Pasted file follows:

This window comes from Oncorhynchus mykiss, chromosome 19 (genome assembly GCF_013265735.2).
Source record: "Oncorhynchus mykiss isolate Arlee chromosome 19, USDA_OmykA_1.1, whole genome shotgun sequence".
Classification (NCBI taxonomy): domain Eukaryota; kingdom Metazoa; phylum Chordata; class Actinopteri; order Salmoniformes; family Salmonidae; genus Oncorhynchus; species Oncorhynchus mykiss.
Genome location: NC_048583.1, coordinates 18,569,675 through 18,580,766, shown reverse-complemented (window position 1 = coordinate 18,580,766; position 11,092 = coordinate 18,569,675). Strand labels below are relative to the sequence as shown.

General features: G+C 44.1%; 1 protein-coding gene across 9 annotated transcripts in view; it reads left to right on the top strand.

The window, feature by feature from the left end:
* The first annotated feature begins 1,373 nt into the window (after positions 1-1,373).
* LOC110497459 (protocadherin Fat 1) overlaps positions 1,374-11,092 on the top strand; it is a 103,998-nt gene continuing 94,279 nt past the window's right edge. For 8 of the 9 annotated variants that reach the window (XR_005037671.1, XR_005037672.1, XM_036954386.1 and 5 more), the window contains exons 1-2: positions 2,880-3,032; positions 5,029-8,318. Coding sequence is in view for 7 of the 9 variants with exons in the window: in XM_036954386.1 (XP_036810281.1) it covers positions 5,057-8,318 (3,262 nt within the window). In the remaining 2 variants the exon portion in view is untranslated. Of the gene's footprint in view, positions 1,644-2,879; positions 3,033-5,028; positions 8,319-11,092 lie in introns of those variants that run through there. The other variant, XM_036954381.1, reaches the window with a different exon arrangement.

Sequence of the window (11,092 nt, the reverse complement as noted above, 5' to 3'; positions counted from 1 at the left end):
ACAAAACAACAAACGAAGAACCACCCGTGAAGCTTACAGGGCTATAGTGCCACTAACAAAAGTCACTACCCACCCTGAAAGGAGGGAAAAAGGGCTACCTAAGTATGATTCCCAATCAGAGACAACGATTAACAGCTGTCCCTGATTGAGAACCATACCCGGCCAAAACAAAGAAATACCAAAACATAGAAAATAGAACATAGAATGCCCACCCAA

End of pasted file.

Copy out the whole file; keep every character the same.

This window comes from Oncorhynchus mykiss, chromosome 19 (genome assembly GCF_013265735.2).
Source record: "Oncorhynchus mykiss isolate Arlee chromosome 19, USDA_OmykA_1.1, whole genome shotgun sequence".
Classification (NCBI taxonomy): domain Eukaryota; kingdom Metazoa; phylum Chordata; class Actinopteri; order Salmoniformes; family Salmonidae; genus Oncorhynchus; species Oncorhynchus mykiss.
Genome location: NC_048583.1, coordinates 18,569,675 through 18,580,766, shown reverse-complemented (window position 1 = coordinate 18,580,766; position 11,092 = coordinate 18,569,675). Strand labels below are relative to the sequence as shown.

General features: G+C 44.1%; 1 protein-coding gene across 9 annotated transcripts in view; it reads left to right on the top strand.

The window, feature by feature from the left end:
* The first annotated feature begins 1,373 nt into the window (after positions 1-1,373).
* LOC110497459 (protocadherin Fat 1) overlaps positions 1,374-11,092 on the top strand; it is a 103,998-nt gene continuing 94,279 nt past the window's right edge. For 8 of the 9 annotated variants that reach the window (XR_005037671.1, XR_005037672.1, XM_036954386.1 and 5 more), the window contains exons 1-2: positions 2,880-3,032; positions 5,029-8,318. Coding sequence is in view for 7 of the 9 variants with exons in the window: in XM_036954386.1 (XP_036810281.1) it covers positions 5,057-8,318 (3,262 nt within the window). In the remaining 2 variants the exon portion in view is untranslated. Of the gene's footprint in view, positions 1,644-2,879; positions 3,033-5,028; positions 8,319-11,092 lie in introns of those variants that run through there. The other variant, XM_036954381.1, reaches the window with a different exon arrangement.

Sequence of the window (11,092 nt, the reverse complement as noted above, 5' to 3'; positions counted from 1 at the left end):
ACAAAACAACAAACGAAGAACCACCCGTGAAGCTTACAGGGCTATAGTGCCACTAACAAAAGTCACTACCCACCCTGAAAGGAGGGAAAAAGGGCTACCTAAGTATGATTCCCAATCAGAGACAACGATTAACAGCTGTCCCTGATTGAGAACCATACCCGGCCAAAACAAAGAAATACCAAAACATAGAAAATAGAACATAGAATGCCCACCCAA